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ViGeneron Gets EMA Go-Ahead for Retinitis Pigmentosa Gene Therapy Trial

NEW YORK – ViGeneron on Tuesday said the European Medicines Agency has granted permission to begin a clinical trial of its investigational gene therapy VG901 in patients with CNGA1-associated retinitis pigmentosa.

VG901 uses ViGeneron's proprietary adeno-associated virus vector to deliver a normal CNGA1 gene via intravitreal injection. CNGA1 mutations are known to cause between 2 percent and 8 percent of autosomal recessive retinitis pigmentosa, an inherited, rare eye disorder that starts as nighttime blindness in children and progresses to total blindness later in life.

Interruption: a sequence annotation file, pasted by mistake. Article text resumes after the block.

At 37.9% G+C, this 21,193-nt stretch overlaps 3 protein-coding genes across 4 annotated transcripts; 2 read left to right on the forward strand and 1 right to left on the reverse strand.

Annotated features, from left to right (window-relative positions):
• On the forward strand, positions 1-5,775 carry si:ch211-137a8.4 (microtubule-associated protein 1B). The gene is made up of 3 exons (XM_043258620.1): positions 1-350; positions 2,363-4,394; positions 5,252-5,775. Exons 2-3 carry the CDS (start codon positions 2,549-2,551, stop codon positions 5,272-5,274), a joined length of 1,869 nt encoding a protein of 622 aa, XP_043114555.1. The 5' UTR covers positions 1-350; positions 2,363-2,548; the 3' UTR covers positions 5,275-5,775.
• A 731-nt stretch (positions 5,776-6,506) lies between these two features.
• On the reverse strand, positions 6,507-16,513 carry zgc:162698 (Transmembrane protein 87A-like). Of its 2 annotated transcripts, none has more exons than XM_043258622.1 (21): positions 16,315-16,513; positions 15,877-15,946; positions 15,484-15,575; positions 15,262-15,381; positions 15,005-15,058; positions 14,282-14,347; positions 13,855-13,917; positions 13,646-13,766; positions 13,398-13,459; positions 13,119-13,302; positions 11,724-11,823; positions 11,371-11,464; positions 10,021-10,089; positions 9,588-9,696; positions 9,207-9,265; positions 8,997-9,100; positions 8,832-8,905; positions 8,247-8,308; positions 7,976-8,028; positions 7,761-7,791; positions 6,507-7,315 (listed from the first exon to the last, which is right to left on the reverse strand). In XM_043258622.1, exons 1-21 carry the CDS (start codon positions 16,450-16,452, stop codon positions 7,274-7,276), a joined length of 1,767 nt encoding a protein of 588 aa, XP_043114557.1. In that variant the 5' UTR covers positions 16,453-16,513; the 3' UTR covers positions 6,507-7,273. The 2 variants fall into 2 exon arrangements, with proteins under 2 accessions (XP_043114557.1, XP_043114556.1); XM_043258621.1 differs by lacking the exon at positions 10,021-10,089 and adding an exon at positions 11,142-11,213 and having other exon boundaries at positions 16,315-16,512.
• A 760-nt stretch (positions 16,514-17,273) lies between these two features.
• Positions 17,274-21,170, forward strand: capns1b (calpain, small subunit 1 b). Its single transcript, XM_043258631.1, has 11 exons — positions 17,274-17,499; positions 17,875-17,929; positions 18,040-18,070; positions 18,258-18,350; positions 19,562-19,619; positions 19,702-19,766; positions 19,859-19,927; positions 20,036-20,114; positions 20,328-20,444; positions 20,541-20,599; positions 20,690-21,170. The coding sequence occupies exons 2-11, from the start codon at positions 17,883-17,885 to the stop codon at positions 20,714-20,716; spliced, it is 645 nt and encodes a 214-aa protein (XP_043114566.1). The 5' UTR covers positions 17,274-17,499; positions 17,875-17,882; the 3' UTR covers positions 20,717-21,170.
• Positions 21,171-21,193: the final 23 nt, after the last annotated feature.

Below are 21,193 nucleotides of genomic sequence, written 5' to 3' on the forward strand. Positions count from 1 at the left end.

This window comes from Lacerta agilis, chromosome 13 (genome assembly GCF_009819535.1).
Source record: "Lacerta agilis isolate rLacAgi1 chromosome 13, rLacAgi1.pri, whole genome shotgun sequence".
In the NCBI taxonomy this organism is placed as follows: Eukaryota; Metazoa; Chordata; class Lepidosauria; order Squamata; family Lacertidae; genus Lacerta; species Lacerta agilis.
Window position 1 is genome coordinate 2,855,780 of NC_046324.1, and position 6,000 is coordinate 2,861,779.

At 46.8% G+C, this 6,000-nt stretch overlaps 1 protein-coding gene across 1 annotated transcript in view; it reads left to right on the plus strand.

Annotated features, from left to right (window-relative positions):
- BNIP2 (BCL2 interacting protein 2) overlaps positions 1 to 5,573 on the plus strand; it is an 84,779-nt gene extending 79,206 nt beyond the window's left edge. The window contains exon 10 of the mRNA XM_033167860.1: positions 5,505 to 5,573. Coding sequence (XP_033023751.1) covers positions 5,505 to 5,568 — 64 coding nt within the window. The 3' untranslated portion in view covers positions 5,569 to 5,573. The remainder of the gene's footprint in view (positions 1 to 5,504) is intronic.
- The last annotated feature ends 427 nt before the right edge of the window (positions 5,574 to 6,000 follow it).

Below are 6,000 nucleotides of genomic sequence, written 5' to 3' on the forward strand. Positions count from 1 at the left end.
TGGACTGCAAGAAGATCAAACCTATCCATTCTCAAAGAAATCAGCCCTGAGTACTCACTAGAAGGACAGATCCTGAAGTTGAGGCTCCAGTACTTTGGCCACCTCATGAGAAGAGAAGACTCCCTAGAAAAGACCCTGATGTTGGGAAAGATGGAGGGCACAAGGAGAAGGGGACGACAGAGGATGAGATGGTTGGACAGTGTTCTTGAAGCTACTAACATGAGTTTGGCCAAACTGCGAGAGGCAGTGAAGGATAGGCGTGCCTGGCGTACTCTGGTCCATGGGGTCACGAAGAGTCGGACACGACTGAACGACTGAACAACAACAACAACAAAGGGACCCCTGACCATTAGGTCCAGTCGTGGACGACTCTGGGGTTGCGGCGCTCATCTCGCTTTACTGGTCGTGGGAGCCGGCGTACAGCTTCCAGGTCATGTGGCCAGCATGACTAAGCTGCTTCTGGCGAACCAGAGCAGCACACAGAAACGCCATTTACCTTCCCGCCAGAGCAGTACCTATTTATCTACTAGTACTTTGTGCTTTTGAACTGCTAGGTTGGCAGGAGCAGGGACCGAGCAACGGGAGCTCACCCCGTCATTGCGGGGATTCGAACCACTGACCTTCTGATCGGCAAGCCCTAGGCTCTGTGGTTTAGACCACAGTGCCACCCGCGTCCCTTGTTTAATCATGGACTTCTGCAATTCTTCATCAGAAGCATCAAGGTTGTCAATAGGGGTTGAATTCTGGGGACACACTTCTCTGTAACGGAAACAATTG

Munich, Germany-based ViGeneron plans to study the safety, tolerability, and efficacy of VG901 in a Phase Ib dose-escalation trial involving patients who have retinitis pigmentosa due to biallelic CNGA1 mutations. The firm is currently developing an international regulatory strategy for this drug, and this trial is part of that plan.

In preclinical studies, VG901 appeared to be safe and delivered the normal CNGA1 gene in a mouse model of retinitis pigmentosa. The company believes that its proprietary vgAAV-based gene therapy delivered via intravitreal injection will enable easier administration and broader vector distribution compared to subretinal injections. ViGeneron is manufacturing the gene therapy with WuXi Advanced Therapies and said WuXi has successfully completed manufacturing clinical trial materials under good manufacturing practices standards.